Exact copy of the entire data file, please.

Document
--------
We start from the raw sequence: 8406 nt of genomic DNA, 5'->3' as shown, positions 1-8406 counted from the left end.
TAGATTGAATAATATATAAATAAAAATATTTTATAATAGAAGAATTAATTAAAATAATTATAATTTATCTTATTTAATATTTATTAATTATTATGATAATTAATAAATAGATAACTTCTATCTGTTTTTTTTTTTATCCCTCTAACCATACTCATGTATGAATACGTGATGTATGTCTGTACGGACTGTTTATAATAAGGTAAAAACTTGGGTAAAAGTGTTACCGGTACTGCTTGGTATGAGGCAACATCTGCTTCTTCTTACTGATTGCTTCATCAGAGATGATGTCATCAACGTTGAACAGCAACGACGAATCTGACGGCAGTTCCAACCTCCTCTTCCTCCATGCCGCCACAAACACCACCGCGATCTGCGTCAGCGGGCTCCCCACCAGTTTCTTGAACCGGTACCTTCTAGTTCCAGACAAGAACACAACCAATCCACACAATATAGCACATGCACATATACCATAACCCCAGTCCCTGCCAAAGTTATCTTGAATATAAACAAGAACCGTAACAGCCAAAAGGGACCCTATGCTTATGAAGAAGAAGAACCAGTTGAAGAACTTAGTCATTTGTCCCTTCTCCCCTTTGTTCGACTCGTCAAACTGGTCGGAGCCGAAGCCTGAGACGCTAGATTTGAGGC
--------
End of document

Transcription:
We start from the raw sequence: 8406 nt of genomic DNA, 5'->3' as shown, positions 1-8406 counted from the left end.
TAGATTGAATAATATATAAATAAAAATATTTTATAATAGAAGAATTAATTAAAATAATTATAATTTATCTTATTTAATATTTATTAATTATTATGATAATTAATAAATAGATAACTTCTATCTGTTTTTTTTTTTATCCCTCTAACCATACTCATGTATGAATACGTGATGTATGTCTGTACGGACTGTTTATAATAAGGTAAAAACTTGGGTAAAAGTGTTACCGGTACTGCTTGGTATGAGGCAACATCTGCTTCTTCTTACTGATTGCTTCATCAGAGATGATGTCATCAACGTTGAACAGCAACGACGAATCTGACGGCAGTTCCAACCTCCTCTTCCTCCATGCCGCCACAAACACCACCGCGATCTGCGTCAGCGGGCTCCCCACCAGTTTCTTGAACCGGTACCTTCTAGTTCCAGACAAGAACACAACCAATCCACACAATATAGCACATGCACATATACCATAACCCCAGTCCCTGCCAAAGTTATCTTGAATATAAACAAGAACCGTAACAGCCAAAAGGGACCCTATGCTTATGAAGAAGAAGAACCAGTTGAAGAACTTAGTCATTTGTCCCTTCTCCCCTTTGTTCGACTCGTCAAACTGGTCGGAGCCGAAGCCTGAGACGCTAGATTTGAGGC